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Tackling The High Cost Of Education

As a kid, I was lucky. My parents abstained from material consumption and in exchange paid cash, saved…and then saved some more. From my earliest memories, saving for education was not a matter of “if”, but rather “where and when.”

Unfortunately, over the last 30 years the cost of advanced education has increased about 7% to 9% per year—more than double the increase in GDP over the same time.

This means even frugal parents find students having to borrow more and more to fund the college opportunity.

Sadly, kids graduating from college today are so saddled with debt they are far more likely live with their parents upon graduation and are buying homes and starting families about ten years later than previous generations.

Knowing this, I recently had an interesting conversation with my oldest godson. Ryan did well in high school and punched his ticket to the ever-competitive Mays School of Business at Texas A&M.

His parents have done well, but struggled with the same things everyone does—paying for life—ie: funding a mortgage, retirement, cars…oh, and then there was the small matter of college savings for siblings.

My proposal to Ryan was simple. There would be a written agreement signed by each of us. For each A he made in college, I’d put $300 in his investment account while a B would earn $250. A C would produce $100 and there would be no compensation for a D or F. The agreement would be good for 4 years (or 128 college credits) and only apply to classes taken for the first time. This would cover about 43 classes.

If Ryan ran the tables finishing with all A’s, he would be rewarded with about $13,000. If he was a solid B student his reimbursement would be about $11,000, while averaging all C’s would generate more than $4,000. Although this wouldn’t pay the full cost, it would certainly help.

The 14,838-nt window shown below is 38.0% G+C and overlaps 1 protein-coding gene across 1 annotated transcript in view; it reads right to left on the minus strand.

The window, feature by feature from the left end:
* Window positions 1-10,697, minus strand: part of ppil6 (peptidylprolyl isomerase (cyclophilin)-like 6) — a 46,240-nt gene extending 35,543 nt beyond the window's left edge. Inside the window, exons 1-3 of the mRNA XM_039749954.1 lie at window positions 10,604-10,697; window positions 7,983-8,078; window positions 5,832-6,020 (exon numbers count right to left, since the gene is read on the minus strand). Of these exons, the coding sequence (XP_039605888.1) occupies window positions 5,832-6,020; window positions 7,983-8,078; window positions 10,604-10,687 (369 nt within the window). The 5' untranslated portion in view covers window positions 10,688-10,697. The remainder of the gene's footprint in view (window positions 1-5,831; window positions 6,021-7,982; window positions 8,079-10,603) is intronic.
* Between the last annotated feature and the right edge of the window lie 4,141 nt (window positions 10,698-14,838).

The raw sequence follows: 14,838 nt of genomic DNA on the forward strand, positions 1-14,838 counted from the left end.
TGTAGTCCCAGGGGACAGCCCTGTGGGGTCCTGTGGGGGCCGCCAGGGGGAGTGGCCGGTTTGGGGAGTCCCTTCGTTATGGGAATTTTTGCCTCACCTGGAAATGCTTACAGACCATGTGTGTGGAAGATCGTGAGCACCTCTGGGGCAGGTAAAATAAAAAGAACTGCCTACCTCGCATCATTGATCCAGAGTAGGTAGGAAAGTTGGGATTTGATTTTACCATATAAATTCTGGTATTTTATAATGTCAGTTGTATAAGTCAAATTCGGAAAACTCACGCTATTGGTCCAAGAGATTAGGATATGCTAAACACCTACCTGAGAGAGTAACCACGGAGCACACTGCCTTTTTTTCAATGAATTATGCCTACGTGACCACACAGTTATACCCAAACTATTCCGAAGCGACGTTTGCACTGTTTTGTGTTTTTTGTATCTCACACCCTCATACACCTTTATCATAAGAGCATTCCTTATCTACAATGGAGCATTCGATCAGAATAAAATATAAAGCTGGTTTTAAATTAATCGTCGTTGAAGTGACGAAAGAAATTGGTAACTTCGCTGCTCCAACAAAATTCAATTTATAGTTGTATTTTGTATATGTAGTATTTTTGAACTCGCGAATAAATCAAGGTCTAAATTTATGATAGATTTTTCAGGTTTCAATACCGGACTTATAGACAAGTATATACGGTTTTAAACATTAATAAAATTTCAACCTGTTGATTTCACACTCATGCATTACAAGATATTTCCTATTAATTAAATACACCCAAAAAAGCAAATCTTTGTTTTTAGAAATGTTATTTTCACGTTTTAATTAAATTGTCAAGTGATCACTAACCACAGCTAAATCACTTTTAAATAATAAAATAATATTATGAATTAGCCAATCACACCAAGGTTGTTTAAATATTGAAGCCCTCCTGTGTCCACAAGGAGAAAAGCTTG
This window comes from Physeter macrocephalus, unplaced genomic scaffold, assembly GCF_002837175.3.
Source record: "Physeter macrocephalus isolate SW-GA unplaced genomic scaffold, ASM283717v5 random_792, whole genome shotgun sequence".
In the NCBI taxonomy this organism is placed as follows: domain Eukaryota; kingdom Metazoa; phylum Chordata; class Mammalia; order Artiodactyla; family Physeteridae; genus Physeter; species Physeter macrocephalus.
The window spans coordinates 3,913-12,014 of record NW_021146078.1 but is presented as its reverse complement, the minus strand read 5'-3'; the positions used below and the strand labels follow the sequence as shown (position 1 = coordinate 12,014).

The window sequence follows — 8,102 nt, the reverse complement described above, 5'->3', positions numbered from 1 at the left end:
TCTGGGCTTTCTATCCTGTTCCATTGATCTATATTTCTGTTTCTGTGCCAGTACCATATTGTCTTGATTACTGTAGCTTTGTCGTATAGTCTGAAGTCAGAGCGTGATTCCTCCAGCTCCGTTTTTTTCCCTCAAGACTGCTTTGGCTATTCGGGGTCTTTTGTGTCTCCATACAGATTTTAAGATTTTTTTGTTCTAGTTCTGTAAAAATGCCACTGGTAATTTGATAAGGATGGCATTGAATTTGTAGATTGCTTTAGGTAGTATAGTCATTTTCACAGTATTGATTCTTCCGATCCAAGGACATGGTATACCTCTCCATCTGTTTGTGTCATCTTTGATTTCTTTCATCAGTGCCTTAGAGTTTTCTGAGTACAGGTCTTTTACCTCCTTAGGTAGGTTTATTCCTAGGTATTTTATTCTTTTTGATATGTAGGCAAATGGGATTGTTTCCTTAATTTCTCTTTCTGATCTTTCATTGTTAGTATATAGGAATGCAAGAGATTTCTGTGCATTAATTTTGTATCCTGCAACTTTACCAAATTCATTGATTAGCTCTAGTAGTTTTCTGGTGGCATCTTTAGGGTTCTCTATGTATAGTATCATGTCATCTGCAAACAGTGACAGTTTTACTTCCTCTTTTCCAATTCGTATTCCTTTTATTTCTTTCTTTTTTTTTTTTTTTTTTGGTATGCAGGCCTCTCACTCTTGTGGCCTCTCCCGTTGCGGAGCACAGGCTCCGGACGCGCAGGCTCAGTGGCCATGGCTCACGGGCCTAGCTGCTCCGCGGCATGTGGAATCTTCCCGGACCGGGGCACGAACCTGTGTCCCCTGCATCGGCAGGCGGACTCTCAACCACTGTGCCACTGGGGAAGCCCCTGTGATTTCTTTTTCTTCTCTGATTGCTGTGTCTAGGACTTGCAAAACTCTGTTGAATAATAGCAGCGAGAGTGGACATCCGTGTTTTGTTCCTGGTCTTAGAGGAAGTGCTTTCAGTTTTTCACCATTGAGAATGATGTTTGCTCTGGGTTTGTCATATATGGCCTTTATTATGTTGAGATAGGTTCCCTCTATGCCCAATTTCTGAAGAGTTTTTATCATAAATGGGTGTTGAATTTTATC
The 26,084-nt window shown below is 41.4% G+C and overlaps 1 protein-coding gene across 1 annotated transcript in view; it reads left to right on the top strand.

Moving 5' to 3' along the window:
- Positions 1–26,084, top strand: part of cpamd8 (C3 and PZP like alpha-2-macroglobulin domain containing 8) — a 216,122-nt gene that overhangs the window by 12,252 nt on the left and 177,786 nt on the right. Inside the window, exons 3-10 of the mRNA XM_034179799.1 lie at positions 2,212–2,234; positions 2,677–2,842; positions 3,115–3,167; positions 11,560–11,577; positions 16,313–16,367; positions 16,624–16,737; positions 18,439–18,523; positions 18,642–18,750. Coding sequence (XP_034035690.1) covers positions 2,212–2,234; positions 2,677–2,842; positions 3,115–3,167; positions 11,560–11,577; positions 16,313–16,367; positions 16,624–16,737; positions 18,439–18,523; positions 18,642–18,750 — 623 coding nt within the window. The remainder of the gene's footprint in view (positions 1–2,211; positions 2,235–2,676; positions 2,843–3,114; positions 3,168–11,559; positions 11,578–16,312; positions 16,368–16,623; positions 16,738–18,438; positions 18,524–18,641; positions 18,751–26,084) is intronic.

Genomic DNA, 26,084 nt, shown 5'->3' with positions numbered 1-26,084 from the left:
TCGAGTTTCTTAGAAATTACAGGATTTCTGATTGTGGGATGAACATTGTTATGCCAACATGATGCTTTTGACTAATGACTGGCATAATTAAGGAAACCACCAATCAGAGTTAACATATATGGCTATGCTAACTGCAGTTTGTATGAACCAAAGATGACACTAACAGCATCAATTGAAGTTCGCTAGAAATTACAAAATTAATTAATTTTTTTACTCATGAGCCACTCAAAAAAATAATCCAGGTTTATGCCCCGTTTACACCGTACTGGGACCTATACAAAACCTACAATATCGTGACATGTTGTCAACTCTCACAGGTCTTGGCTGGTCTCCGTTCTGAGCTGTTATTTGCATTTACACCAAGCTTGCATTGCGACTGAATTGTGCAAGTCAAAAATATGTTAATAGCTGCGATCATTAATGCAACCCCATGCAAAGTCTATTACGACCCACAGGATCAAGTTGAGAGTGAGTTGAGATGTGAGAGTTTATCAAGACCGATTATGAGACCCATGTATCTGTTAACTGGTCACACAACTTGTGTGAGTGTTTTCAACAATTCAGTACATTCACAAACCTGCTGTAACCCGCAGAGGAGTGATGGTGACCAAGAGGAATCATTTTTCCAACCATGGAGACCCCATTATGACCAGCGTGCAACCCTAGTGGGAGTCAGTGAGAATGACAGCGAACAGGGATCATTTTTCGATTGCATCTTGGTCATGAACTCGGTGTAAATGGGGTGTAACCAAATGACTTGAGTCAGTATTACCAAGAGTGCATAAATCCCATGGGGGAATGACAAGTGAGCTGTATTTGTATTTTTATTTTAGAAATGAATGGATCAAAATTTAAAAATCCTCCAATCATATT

As Ryan pondered the proposal he inquired as to what he needed to do on his end. At the end of the semester he needed the university to send me his transcripts directly to keep it official and remove any miscommunication.

The wheels in his head turned, but he said very little. Finally, he asked one question: “Can I use this proposal to ask other friends and family to sponsor my education?”

I was a bit surprised, but thought about it. Did I care if Ryan leveraged this plan to not only pay for a bigger portion of his expenses, but maybe all of it? He grinned and said, “If I’m really good, I might even get paid to go to college!”

Although I didn’t want him to hold his breathe, he understood the concept. There is an economic cost associated with getting additional training and we live in a pay-for-performance world. Furthermore, additional education—whether university or trade school-- is needed to stay in front of automation and outsourcing.

Depending upon how good of a salesman Ryan would be, and depending upon his academic performance, he was now in charge of how big of a hole his cost of college would be. If he maintained a B average, and got a total of four people to support his funding plan, he would succeed in satisfying a $40,000 price tag.

My point to Ryan is that merely applying for financial aid only gets you so far. Additionally, loans still have to be paid back.

The best way to eat an elephant is one bite at a time. If you get 5 people to pitch in and underwrite the next step in your education or training, that is great. However, it becomes even better if you gain a commitment from 10 or 20 people.

If successful, the student has immediate buy-in and accountability for the endeavor. Not only does the student have an immediate understanding of the cost and benefit—but they can finish their education owing no money and hit the ground running once they have transitioned into the “real world.”

Dave Sather is a Certified Financial Planner™ and owner of Sather Financial Group. His column, Money Matters, publishes every other week.